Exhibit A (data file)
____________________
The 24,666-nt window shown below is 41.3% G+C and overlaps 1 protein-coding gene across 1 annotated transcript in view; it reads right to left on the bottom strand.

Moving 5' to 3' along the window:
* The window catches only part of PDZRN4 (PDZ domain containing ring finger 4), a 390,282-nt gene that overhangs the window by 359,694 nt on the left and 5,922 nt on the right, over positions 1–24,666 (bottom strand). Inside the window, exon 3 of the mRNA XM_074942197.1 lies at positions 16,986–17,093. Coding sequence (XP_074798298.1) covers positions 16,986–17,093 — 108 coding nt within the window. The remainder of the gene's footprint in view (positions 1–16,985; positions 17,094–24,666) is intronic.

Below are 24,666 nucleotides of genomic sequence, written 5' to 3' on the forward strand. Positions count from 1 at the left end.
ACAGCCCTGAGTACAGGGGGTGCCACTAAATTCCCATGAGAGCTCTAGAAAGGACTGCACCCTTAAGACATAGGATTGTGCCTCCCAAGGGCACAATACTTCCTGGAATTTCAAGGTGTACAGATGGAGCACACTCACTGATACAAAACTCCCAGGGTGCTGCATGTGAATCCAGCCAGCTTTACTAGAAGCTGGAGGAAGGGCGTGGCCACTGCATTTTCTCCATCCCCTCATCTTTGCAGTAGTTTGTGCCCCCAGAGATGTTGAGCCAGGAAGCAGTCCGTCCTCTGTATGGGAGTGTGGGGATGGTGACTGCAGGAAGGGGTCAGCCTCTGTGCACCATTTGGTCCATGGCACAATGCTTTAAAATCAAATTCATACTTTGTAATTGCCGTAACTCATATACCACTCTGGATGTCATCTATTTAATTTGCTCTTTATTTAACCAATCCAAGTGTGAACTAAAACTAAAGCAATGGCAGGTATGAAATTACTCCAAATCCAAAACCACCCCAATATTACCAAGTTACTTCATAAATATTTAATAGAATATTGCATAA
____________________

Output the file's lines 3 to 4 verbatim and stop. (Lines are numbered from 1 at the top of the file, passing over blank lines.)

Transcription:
* The window catches only part of PDZRN4 (PDZ domain containing ring finger 4), a 390,282-nt gene that overhangs the window by 359,694 nt on the left and 5,922 nt on the right, over positions 1–24,666 (bottom strand). Inside the window, exon 3 of the mRNA XM_074942197.1 lies at positions 16,986–17,093. Coding sequence (XP_074798298.1) covers positions 16,986–17,093 — 108 coding nt within the window. The remainder of the gene's footprint in view (positions 1–16,985; positions 17,094–24,666) is intronic.

Below are 24,666 nucleotides of genomic sequence, written 5' to 3' on the forward strand. Positions count from 1 at the left end.